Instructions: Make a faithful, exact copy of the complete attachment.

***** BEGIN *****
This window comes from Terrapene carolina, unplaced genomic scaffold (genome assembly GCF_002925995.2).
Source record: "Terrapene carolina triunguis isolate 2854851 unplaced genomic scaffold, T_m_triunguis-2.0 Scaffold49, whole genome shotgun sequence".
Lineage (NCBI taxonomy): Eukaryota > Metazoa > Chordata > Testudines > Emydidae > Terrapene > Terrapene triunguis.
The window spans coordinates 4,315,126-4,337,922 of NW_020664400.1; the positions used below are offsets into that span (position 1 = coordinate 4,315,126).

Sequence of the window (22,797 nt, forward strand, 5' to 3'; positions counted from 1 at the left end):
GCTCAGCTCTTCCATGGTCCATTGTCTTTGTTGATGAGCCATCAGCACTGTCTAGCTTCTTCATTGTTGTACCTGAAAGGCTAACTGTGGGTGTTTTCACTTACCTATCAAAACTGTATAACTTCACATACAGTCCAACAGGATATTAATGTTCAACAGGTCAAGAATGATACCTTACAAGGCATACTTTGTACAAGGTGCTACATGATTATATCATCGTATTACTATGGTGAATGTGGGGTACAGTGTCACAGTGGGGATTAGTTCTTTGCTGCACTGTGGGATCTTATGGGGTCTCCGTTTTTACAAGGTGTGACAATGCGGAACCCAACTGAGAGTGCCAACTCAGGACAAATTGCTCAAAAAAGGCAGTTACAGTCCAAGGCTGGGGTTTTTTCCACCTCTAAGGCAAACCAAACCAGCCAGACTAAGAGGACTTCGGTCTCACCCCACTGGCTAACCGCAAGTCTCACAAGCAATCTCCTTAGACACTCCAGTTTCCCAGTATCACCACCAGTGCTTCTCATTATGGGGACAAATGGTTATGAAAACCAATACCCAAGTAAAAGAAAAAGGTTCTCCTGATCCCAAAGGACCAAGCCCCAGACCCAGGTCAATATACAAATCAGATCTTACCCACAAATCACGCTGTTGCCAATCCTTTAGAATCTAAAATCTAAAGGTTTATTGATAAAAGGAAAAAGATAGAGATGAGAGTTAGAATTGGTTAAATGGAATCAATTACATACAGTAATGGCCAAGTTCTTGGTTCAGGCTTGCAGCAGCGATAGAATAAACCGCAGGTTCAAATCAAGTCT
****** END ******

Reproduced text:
This window comes from Terrapene carolina, unplaced genomic scaffold (genome assembly GCF_002925995.2).
Source record: "Terrapene carolina triunguis isolate 2854851 unplaced genomic scaffold, T_m_triunguis-2.0 Scaffold49, whole genome shotgun sequence".
Lineage (NCBI taxonomy): Eukaryota > Metazoa > Chordata > Testudines > Emydidae > Terrapene > Terrapene triunguis.
The window spans coordinates 4,315,126-4,337,922 of NW_020664400.1; the positions used below are offsets into that span (position 1 = coordinate 4,315,126).

Sequence of the window (22,797 nt, forward strand, 5' to 3'; positions counted from 1 at the left end):
GCTCAGCTCTTCCATGGTCCATTGTCTTTGTTGATGAGCCATCAGCACTGTCTAGCTTCTTCATTGTTGTACCTGAAAGGCTAACTGTGGGTGTTTTCACTTACCTATCAAAACTGTATAACTTCACATACAGTCCAACAGGATATTAATGTTCAACAGGTCAAGAATGATACCTTACAAGGCATACTTTGTACAAGGTGCTACATGATTATATCATCGTATTACTATGGTGAATGTGGGGTACAGTGTCACAGTGGGGATTAGTTCTTTGCTGCACTGTGGGATCTTATGGGGTCTCCGTTTTTACAAGGTGTGACAATGCGGAACCCAACTGAGAGTGCCAACTCAGGACAAATTGCTCAAAAAAGGCAGTTACAGTCCAAGGCTGGGGTTTTTTCCACCTCTAAGGCAAACCAAACCAGCCAGACTAAGAGGACTTCGGTCTCACCCCACTGGCTAACCGCAAGTCTCACAAGCAATCTCCTTAGACACTCCAGTTTCCCAGTATCACCACCAGTGCTTCTCATTATGGGGACAAATGGTTATGAAAACCAATACCCAAGTAAAAGAAAAAGGTTCTCCTGATCCCAAAGGACCAAGCCCCAGACCCAGGTCAATATACAAATCAGATCTTACCCACAAATCACGCTGTTGCCAATCCTTTAGAATCTAAAATCTAAAGGTTTATTGATAAAAGGAAAAAGATAGAGATGAGAGTTAGAATTGGTTAAATGGAATCAATTACATACAGTAATGGCCAAGTTCTTGGTTCAGGCTTGCAGCAGCGATAGAATAAACCGCAGGTTCAAATCAAGTCT